Let Them Sell Cake: Lincoln Home Baker Files Lawsuit Challenging City’s Unnecessary Regulations

Matt Powers
Matt Powers · May 19, 2020

Arlington, Va.—Today, home baker Cindy Harper joined with the Institute for Justice (IJ) and Husch Blackwell LLP to file a lawsuit challenging the City of Lincoln for bringing back regulations at the local level that were repealed by the state legislature. In 2019, the Nebraska legislature passed LB 304 to exempt home bakers from having to satisfy unnecessary permitting and inspection requirements. But within months, the City of Lincoln went rogue by imposing its own permitting and inspection requirements on home bakers. The lawsuit has taken on increased importance during the COVID-19 pandemic as consumers seek access to safe, fresh and convenient food sources more than ever. Cindy is ready to fight back in court and has partnered with the Institute for Justice to defend her right to sell safe and delicious foods from the comfort of her home.

“The right to sell home-baked goods in Nebraska shouldn’t depend on what city you happen to live in,” said Cindy Harper. “Lincoln should listen to the Nebraska legislature and leave home bakers alone.”

Last year, thanks in part to testimony from Cindy before the state’s legislature, Nebraska unanimously passed LB 304 and joined the vast majority of states allowing individuals to sell shelf-stable foods (such as cookies, breads, and jams) directly from home after they register with the state. Cindy promptly registered as a home baker under LB 304, planning to launch her own home-baking business.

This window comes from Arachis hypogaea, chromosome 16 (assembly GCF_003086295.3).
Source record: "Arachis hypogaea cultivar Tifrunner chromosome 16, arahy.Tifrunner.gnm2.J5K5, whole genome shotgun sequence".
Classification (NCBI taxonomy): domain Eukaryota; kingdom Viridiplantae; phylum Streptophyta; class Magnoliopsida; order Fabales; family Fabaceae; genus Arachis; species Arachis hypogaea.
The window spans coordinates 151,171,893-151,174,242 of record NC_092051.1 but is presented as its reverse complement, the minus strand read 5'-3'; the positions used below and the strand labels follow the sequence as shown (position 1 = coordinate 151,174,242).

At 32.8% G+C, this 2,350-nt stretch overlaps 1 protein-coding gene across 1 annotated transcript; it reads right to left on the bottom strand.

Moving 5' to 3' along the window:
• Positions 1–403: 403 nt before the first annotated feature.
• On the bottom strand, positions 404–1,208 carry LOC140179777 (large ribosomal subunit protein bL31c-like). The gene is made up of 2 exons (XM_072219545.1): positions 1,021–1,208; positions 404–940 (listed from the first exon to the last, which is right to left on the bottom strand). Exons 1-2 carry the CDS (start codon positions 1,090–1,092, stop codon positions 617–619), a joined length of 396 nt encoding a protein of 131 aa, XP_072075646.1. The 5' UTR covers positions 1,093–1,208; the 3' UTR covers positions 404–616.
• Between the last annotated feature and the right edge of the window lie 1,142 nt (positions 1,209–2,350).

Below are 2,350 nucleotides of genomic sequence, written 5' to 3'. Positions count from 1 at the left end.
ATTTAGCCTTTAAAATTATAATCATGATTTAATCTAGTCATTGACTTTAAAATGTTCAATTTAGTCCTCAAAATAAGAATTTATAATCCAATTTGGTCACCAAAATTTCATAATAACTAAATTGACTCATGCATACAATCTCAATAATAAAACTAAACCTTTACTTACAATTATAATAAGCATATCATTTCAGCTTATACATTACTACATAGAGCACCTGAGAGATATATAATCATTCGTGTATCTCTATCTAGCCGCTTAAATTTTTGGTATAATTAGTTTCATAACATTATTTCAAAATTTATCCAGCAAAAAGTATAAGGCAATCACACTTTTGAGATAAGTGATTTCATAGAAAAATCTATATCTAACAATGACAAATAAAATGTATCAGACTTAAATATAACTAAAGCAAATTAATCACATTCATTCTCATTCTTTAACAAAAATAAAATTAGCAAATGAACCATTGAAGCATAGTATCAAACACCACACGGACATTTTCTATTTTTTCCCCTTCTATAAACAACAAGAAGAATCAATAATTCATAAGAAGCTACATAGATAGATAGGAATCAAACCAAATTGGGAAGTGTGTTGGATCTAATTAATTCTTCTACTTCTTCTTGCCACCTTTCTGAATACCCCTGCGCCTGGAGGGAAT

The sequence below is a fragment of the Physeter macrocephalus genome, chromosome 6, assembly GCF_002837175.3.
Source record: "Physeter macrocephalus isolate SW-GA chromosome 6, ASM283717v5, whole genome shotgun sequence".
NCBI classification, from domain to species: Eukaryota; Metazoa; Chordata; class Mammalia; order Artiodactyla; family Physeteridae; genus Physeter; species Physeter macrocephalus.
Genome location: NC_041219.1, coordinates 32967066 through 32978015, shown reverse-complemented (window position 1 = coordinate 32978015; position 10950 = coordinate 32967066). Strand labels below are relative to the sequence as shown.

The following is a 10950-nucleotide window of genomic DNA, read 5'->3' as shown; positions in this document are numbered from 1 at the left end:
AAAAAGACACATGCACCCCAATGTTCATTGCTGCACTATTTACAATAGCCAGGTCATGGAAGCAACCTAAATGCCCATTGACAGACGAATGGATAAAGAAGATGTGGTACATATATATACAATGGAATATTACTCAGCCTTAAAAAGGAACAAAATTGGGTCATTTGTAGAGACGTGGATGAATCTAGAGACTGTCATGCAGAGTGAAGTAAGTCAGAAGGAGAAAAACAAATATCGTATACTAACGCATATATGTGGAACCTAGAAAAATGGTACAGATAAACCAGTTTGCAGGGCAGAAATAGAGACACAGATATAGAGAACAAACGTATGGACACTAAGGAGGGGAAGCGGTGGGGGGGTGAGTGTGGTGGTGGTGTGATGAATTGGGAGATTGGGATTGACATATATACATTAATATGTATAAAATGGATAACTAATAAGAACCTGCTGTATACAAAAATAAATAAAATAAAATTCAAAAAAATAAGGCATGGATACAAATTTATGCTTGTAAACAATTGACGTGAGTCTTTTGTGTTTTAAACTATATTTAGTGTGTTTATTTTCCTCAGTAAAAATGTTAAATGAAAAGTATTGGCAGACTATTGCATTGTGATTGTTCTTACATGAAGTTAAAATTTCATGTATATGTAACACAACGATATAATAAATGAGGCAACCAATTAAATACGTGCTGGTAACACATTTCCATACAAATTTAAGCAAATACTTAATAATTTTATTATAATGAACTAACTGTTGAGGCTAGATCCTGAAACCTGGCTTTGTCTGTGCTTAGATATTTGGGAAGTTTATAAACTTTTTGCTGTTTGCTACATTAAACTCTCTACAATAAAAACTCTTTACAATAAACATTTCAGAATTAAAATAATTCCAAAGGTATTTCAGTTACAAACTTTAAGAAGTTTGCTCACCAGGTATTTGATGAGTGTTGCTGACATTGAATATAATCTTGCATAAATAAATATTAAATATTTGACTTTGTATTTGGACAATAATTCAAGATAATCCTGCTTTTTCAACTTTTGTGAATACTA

“Cindy followed Nebraska law by registering with the state as a cottage food producer,” said IJ Attorney Joshua Windham. “Lincoln should do the same.”

In January 2020, the City of Lincoln unveiled its new regulations. The City’s cottage food ordinance requires producers to obtain an additional local permit and pass home inspections (conducted “as frequently as necessary”) to determine compliance with the Lincoln Food Code.

The new lawsuit argues that the City cannot enact regulations that restrict rights protected by state laws. When state Senator Sue Crawford introduced LB 304, she emphasized that the shelf-stable goods covered by the law “are simply not risky foods,” and that the law was designed to “make sure that all citizens can participate in the home cottage food industry without imposing . . . overly burdensome regulations,” like permitting and inspections. The City’s ordinance defeats the point of Nebraska’s law.

“Lincoln’s ordinance is a solution in search of a problem,” said IJ attorney Keith Neely. “Home-baked goods are just as safe in Lincoln as they are in the rest of Nebraska.”

This case is part of IJ’s National Food Freedom Initiative. IJ is currently challenging similar regulations in North Dakota. IJ has won constitutional challenges to Wisconsin’s ban on the sale of home-baked goods and to Minnesota’s restrictions on the right to sell home-baked and home‑canned goods. IJ has also helped pass laws expanding the sale of homemade foods in several states across the country, including in Kentucky, Maryland, West Virginia and Wyoming.

In addition to IJ, Cindy is represented by Omaha attorney Dave Lopez of Husch Blackwell LLP.